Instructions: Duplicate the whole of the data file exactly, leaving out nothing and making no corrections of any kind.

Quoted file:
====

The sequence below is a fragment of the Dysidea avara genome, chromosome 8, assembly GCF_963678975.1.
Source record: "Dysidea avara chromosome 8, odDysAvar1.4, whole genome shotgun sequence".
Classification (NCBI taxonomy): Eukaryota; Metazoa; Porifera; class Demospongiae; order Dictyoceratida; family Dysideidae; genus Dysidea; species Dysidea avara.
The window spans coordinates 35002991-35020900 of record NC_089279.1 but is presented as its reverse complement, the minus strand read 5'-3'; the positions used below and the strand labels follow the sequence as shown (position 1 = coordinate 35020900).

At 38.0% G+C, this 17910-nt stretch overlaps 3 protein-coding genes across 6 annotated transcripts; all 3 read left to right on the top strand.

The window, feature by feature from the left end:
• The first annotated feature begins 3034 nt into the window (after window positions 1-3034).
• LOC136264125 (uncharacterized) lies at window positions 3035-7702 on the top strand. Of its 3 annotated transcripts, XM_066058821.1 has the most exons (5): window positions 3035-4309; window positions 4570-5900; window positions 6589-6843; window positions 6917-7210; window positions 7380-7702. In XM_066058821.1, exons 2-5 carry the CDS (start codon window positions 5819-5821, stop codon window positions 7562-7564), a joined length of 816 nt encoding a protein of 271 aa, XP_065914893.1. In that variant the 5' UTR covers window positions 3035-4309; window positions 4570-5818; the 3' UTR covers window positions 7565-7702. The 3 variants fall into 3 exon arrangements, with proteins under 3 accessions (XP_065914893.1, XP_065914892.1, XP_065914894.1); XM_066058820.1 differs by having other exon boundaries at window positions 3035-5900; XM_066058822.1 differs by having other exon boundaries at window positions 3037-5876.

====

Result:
The sequence below is a fragment of the Dysidea avara genome, chromosome 8, assembly GCF_963678975.1.
Source record: "Dysidea avara chromosome 8, odDysAvar1.4, whole genome shotgun sequence".
Classification (NCBI taxonomy): Eukaryota; Metazoa; Porifera; class Demospongiae; order Dictyoceratida; family Dysideidae; genus Dysidea; species Dysidea avara.
The window spans coordinates 35002991-35020900 of record NC_089279.1 but is presented as its reverse complement, the minus strand read 5'-3'; the positions used below and the strand labels follow the sequence as shown (position 1 = coordinate 35020900).

At 38.0% G+C, this 17910-nt stretch overlaps 3 protein-coding genes across 6 annotated transcripts; all 3 read left to right on the top strand.

The window, feature by feature from the left end:
• The first annotated feature begins 3034 nt into the window (after window positions 1-3034).
• LOC136264125 (uncharacterized) lies at window positions 3035-7702 on the top strand. Of its 3 annotated transcripts, XM_066058821.1 has the most exons (5): window positions 3035-4309; window positions 4570-5900; window positions 6589-6843; window positions 6917-7210; window positions 7380-7702. In XM_066058821.1, exons 2-5 carry the CDS (start codon window positions 5819-5821, stop codon window positions 7562-7564), a joined length of 816 nt encoding a protein of 271 aa, XP_065914893.1. In that variant the 5' UTR covers window positions 3035-4309; window positions 4570-5818; the 3' UTR covers window positions 7565-7702. The 3 variants fall into 3 exon arrangements, with proteins under 3 accessions (XP_065914893.1, XP_065914892.1, XP_065914894.1); XM_066058820.1 differs by having other exon boundaries at window positions 3035-5900; XM_066058822.1 differs by having other exon boundaries at window positions 3037-5876.